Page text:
Bulgaria Report


Main Actors

With regard to dealing with external crises and conflicts, the main actors that cooperate in Bulgaria are the Ministry of Foreign Affairs, the Ministry of Defence, and the Ministry of Interior.
Parliament can play an important role with regard to Bulgaria’s positioning on external conflicts and crises. Article 84 (11) of the constitution stipulates that parliament must give its consent to any deployment of Bulgarian military forces abroad. The proposal for the deployment is prepared by the government.
The parliament also adopts the annual state budget proposed by the government. Budget lines linked to humanitarian aid, development policy and Bulgaria’s participation in NATO and CSDP missions are not issues that trigger extensive debate.
The parliament or individual parliamentary committees have the right to put questions to ministers and to invite representatives of the executive to attend hearings on any issues of interest, including external conflicts and crises. One format for debate on politically controversial foreign policy issues can be the Consultative Council for National Security (CCNS), which is chaired by the president of Bulgaria. The CCNS includes representatives of the political groups in parliament; the speaker of the parliament; the prime minister; the ministers of foreign affairs, defence, the interior and finance; the chairman of the state security agency; and the chief of the general staff of the Bulgarian Army (President of the Republic of Bulgaria 2012). Depending on the issue under discussion, other government or political parties may be invited to either the regular (quarterly) or extraordinary meetings (ibid.).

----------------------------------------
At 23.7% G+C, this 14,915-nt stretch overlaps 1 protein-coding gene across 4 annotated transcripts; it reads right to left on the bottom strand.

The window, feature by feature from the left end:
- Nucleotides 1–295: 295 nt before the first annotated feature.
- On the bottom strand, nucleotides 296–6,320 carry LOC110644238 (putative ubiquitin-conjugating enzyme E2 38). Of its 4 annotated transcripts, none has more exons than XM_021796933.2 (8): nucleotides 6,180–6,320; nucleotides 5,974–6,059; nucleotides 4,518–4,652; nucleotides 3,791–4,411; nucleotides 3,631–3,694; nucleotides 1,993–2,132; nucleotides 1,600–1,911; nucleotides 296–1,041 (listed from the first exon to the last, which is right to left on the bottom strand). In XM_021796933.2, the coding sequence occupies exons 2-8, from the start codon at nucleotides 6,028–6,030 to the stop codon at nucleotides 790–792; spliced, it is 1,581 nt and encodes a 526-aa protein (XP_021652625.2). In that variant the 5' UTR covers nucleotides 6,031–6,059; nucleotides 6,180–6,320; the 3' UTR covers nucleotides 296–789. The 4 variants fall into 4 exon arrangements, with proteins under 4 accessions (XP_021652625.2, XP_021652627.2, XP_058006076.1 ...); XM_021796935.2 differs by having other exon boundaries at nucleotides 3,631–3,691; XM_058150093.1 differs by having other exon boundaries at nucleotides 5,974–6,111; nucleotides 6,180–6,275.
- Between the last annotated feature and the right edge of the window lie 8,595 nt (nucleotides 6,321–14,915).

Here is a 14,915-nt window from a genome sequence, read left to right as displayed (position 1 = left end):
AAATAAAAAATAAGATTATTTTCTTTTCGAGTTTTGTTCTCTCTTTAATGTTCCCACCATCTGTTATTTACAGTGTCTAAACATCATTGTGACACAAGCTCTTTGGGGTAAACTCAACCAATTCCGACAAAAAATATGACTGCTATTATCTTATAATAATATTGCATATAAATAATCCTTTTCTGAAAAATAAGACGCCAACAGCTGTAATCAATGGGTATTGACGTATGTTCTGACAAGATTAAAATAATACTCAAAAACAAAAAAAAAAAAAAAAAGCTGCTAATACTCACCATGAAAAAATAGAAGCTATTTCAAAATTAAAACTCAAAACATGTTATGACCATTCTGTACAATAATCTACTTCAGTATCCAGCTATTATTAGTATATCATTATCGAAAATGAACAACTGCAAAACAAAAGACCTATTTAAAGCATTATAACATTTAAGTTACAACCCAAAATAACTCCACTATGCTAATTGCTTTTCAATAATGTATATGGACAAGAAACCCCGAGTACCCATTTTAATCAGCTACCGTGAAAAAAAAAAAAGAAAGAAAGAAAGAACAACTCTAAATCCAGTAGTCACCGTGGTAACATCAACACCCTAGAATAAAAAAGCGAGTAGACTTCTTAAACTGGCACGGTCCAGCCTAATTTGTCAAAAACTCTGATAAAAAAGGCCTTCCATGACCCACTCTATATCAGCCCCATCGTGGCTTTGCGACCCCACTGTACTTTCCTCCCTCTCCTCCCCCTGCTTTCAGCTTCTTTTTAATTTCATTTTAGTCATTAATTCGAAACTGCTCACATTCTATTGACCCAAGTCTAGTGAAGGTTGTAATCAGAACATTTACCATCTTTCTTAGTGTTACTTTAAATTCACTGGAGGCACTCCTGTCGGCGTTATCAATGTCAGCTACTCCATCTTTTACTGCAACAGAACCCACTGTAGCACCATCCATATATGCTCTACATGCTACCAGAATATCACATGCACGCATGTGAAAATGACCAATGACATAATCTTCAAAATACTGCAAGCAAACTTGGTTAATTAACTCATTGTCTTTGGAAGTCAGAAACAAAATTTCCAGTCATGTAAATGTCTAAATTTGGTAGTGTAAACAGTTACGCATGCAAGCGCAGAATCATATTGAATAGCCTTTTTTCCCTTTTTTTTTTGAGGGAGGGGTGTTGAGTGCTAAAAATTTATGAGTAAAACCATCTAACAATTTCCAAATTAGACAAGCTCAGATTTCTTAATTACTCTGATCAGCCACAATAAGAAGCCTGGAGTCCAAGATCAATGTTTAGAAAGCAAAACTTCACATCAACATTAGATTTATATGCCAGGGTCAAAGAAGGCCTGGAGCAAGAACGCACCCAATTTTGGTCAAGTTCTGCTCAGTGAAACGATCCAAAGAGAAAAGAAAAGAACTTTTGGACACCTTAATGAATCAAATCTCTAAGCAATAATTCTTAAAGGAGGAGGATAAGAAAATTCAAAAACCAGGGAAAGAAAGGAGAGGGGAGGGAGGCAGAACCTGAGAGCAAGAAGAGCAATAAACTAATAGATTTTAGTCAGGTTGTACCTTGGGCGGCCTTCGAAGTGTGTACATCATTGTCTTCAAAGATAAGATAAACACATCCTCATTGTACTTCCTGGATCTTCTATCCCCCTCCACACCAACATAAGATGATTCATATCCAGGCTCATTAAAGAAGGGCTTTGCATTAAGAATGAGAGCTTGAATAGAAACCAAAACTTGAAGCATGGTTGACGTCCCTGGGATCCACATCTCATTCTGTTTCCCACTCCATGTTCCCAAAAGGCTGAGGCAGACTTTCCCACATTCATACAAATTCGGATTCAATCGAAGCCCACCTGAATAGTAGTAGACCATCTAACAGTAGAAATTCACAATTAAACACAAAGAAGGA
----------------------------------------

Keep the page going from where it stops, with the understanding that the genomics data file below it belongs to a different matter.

With regard to crises in the last 10 years, the CCNS had a meeting in March 2014 in the immediate wake of Russia’s annexation of Crimea. Although there was agreement that the sanctions which would eventually be imposed on Russia would also have negative impacts on Bulgaria, this did not prevent the government from supporting the sanctions. However, at present, the incumbent president and the incumbent government are quite often at odds on several foreign policy issues, especially when Russia is involved in a direct or indirect way. Most recently, the president also criticised the government for its support for Juan Guaido as the de facto head of state of Venezuela.
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